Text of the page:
Georgia Sagri Oikonomia The Breeder, Athens 12 January – 4 February
Oikonomia in Greek means economy, and kano oikonomia means trying to save money, something most Greeks have painfully practised since the government-debt crisis that began in 2009. In her show Oikonomia, a revisiting of performances from the late 1990s to 2017 and what’s left of them (from damaged and unsold props to memories), Georgia Sagri intelligently reframes ‘saving’ in relation to artmaking and the labour behind it, which is often invisible and unpaid, especially for performance artists. Here, she retrieves old and damaged props and reconceptualises them as an exhibition of wounded objects (curated by George Bekirakis and Danai Giannoglou). Or better, given her longstanding interest in practices of care (which she terms Iasi, Greek for recovery), symbolically ‘mended’ them.
Following a local trend wherein artists reinscribe their work by reworking it, Sagri seemingly comments here on what she calls the ‘pathologies of performance’ in relation to the generalised push towards productivity. The remnants of performance are laid out on carton boxes (Landscape with Diogenes, 2012 / 2023) or dangle from a wooden hanger instead of on the walls where they were originally presented (Breathing Scores, 2017/2023); alongside these are drawings depicting details of said props, and five new typewritten texts comprising poetic recollections of the actions. Moreover, initially live in the gallery and subsequently in videos presented in the show, she tries to reenact three of these works, formerly undocumented. Watching Sagri naked, ‘painting’ banknote-sized papers with her menstrual blood (Rent, 2009/2023) or focusing on her breath for five hours while lying amid debris and gradually creating a pathway within it (Breathing, 2003/2023), is a weird experience: you have to cope with the feeling of experiencing something somehow dated (and echoing first-wave feminist performance art) but also recent.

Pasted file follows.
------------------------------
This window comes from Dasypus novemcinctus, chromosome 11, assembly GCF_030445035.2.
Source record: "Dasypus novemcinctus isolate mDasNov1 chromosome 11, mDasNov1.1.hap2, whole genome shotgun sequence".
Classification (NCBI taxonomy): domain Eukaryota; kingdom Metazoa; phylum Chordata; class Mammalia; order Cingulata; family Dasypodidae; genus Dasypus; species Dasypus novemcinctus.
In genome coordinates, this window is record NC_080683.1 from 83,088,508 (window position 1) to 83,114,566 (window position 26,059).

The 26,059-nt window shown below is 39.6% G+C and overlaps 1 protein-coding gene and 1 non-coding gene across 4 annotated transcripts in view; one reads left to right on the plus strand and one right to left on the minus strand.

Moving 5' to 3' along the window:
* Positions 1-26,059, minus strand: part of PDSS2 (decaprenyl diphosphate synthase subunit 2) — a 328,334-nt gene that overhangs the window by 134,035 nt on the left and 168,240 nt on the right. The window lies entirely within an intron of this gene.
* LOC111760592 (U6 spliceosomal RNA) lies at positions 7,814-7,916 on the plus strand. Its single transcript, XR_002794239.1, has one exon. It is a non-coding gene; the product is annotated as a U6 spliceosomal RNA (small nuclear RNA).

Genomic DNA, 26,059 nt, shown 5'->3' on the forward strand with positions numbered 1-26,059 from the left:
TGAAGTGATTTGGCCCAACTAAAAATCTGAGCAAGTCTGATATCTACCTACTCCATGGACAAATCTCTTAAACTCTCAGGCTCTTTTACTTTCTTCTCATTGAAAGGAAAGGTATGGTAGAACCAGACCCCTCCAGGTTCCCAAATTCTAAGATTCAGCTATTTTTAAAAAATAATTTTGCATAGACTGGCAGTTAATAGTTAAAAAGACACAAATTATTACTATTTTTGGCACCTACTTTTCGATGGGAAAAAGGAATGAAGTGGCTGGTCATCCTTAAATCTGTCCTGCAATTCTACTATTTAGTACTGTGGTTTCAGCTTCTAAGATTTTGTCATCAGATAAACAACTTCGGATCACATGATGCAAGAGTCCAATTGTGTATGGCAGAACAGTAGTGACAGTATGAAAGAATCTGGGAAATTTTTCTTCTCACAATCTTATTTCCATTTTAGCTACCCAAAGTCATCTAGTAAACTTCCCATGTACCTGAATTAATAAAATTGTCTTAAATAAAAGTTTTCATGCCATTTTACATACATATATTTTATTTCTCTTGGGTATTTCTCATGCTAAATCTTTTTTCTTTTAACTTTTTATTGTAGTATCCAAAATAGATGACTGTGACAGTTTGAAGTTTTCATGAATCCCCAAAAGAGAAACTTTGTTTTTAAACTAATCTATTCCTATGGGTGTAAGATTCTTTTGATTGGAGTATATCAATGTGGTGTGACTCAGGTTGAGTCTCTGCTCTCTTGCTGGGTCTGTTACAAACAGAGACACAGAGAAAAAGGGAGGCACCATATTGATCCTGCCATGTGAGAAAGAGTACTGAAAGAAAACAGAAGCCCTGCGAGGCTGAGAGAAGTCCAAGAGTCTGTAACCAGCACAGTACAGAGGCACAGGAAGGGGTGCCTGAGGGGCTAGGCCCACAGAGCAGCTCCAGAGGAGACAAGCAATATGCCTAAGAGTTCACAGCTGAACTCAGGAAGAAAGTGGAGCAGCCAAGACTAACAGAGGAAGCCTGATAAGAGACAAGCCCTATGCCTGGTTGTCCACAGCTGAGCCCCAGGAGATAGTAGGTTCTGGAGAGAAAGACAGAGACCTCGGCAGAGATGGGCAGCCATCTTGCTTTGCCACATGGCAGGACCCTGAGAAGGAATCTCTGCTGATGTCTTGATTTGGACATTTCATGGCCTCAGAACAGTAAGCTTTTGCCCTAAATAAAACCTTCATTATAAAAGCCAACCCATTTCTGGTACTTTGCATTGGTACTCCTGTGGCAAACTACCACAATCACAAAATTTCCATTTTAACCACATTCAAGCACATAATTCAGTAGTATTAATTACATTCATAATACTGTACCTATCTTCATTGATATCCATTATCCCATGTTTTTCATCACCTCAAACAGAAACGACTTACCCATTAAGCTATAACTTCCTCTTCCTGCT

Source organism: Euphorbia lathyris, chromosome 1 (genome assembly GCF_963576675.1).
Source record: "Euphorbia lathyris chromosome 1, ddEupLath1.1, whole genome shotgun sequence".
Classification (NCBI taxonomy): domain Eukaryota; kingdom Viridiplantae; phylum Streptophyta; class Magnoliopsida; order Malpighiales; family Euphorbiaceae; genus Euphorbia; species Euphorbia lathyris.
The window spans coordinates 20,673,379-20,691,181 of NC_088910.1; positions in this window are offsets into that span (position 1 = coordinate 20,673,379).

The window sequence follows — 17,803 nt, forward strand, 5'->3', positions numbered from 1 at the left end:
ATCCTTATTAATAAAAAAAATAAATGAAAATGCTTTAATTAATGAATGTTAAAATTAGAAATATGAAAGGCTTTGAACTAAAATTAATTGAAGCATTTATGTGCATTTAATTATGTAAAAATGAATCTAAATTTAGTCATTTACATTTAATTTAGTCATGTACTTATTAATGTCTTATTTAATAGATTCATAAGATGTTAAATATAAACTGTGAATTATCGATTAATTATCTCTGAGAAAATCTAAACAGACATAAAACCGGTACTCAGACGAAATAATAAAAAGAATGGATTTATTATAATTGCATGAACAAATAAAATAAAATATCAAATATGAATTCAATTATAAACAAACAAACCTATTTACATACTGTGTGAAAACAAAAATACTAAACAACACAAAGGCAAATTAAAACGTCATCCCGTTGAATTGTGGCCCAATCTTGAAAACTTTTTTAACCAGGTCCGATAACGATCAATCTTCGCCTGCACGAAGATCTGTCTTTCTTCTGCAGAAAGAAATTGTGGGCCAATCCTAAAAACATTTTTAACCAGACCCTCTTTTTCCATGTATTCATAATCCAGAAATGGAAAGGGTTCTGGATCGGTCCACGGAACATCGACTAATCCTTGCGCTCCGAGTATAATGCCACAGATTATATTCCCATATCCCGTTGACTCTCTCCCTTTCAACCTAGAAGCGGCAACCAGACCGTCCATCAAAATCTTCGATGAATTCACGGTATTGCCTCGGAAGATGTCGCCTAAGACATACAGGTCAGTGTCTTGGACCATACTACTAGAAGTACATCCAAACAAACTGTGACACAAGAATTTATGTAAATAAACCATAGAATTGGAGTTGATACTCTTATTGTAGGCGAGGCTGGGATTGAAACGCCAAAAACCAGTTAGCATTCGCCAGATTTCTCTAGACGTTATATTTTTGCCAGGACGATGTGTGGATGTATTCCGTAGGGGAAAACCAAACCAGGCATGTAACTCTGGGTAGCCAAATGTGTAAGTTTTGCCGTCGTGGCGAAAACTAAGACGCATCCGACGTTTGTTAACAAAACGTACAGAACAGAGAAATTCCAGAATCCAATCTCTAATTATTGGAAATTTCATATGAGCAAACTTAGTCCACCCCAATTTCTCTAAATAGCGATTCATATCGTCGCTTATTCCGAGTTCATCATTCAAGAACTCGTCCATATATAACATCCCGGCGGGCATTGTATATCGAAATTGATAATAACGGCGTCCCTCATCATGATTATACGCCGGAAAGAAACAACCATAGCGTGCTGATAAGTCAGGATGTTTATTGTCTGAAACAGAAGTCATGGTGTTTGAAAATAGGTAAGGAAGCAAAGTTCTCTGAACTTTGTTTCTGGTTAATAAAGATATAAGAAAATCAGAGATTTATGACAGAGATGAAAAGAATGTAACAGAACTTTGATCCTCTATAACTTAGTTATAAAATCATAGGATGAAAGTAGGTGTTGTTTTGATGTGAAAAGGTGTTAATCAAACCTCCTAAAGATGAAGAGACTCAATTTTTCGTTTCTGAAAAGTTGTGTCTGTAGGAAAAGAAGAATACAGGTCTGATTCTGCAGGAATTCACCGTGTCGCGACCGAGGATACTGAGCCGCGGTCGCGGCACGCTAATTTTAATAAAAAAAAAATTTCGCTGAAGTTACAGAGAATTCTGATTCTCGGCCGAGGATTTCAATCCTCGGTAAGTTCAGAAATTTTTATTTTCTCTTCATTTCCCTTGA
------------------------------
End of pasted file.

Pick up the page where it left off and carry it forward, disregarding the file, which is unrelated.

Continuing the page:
What I find more interesting amid all this is how Sagri, as a performance artist, highlights the political economy of artworking and visualises its contradictions. While the labour of performance artists and practitioners involved in relational-participatory events has been exploited to expand the accumulation of capital within the artworld with minimum cost, Sagri calls for a redefinition of care for oneself and one’s work in an era where ‘care’ has become a trendy catchphrase for institutions without leading to changes in working conditions in the artworld. In this context, Sagri here does something at once pragmatic and creative. While oering works for sale, she simultaneously foregrounds the market for performance-art documentation, messes with its strictures and reflects on how even performers internalise the necessity of creating saleable objects. Despina Zeili